In "The Red Convertible," Susy and the brothers' adventure with her represents a last carefree episode for Henry before he goes off to war. After the war, he is forever changed. Before the war, however, Henry and his brother, Lyman buy a car, a red convertible. They spend the summer driving around, making memories that the narrator falls back on when Henry returns traumatized by the war.
Susy forms a key part of those memories. Lyman tells us that "We went places in that car, me and Henry. We took off driving all one whole summer." One day, they pick up Susy, a hitchhiker, who is heading to Alaska. Once they arrive in Alaska, they "never wanted to leave." Their lifestyle in Alaska is simple, and they feel connected to nature. The boys stay with Susy's family, who "fed us and put us up." Lyman remembers the brothers having fun conversations with Susy. Again, this is a carefree time for Henry and his half-brother, Lyman. This is an innocent precursor to the experiences that will soon change Henry forever.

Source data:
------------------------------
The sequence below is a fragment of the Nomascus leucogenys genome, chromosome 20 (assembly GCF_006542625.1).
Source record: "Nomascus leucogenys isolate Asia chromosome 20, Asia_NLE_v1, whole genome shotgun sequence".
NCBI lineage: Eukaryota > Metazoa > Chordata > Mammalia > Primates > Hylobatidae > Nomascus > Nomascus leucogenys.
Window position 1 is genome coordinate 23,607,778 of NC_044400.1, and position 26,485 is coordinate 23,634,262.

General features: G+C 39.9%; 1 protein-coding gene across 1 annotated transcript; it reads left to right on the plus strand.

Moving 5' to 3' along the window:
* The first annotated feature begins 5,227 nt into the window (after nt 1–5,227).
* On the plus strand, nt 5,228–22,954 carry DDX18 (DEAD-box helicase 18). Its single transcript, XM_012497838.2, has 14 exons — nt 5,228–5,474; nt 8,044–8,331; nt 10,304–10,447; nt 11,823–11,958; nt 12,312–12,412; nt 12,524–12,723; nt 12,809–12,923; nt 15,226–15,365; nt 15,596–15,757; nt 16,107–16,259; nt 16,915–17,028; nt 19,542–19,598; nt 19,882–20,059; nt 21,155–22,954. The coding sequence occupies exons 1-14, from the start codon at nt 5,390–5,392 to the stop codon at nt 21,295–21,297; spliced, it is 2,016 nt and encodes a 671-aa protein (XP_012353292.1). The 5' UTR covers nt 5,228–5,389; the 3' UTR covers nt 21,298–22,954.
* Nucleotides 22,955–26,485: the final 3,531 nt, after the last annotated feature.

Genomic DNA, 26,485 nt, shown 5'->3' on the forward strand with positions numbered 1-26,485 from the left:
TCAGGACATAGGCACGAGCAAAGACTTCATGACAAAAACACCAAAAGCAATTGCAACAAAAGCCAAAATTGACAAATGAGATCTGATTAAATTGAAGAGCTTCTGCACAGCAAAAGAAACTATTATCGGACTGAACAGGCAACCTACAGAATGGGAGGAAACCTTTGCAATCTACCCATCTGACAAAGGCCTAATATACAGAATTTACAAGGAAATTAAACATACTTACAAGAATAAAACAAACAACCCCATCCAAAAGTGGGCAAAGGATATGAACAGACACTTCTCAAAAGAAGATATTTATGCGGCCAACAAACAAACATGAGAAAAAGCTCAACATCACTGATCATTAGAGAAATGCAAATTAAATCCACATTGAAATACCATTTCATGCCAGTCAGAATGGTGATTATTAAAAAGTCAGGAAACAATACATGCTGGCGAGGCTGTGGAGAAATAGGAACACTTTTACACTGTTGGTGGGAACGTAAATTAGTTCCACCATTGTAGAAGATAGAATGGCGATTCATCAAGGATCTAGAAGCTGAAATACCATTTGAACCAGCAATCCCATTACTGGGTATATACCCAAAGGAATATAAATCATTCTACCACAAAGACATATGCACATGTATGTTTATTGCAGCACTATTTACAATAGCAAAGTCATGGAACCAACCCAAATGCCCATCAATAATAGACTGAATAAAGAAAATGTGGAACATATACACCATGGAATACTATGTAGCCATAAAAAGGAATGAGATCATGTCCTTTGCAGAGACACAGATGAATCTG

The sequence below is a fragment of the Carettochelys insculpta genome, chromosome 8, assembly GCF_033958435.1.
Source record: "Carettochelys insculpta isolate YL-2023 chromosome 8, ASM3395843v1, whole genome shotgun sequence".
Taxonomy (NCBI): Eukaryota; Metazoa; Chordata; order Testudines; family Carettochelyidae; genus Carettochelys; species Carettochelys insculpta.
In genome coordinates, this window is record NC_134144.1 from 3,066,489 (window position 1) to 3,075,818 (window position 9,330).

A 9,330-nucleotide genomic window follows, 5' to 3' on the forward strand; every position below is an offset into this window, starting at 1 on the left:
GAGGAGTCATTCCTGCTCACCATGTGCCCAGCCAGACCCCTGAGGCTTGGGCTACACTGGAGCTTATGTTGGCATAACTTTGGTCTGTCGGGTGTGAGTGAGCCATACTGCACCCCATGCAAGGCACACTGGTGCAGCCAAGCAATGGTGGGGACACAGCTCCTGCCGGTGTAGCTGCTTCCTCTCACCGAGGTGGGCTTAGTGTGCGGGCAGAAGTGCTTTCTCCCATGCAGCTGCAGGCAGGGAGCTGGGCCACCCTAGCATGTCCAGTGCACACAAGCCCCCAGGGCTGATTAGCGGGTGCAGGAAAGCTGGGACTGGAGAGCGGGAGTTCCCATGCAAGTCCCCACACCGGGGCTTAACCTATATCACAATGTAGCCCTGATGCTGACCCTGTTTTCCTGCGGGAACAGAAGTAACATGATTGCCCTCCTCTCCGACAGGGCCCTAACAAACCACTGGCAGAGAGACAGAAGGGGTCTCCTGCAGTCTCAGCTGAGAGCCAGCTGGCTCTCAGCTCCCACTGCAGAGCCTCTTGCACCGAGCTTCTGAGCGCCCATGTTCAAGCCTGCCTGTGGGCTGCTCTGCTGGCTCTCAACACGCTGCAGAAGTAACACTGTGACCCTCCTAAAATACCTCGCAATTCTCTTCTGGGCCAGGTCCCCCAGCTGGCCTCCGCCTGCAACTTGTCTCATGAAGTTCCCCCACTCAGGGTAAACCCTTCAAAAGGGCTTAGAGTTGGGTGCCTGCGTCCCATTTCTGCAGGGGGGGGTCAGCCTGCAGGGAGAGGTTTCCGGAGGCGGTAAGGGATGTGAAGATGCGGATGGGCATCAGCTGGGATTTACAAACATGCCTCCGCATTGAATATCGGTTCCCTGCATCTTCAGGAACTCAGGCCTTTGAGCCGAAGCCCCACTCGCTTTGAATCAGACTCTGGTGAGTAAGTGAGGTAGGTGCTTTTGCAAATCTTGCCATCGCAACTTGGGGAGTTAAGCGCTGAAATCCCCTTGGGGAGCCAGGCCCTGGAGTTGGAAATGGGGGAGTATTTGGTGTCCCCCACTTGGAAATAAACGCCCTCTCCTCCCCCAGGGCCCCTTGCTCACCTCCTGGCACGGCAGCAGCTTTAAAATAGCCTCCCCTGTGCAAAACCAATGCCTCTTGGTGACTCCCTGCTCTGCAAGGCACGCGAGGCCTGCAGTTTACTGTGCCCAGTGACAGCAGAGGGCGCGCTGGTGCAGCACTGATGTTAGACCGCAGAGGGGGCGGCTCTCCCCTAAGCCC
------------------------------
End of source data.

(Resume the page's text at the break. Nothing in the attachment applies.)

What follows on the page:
Later in the story, Henry returns home from war and is obviously traumatized by what he has seen and done. He eventually commits suicide by jumping in the river and drowning. Lyman drives the convertible into the river, where it remains forever exclusively connected to Henry. This car that once drove them around the country symbolized their innocence and carefree youth, as did Susy. Once Henry goes to war and returns, this innocence is lost.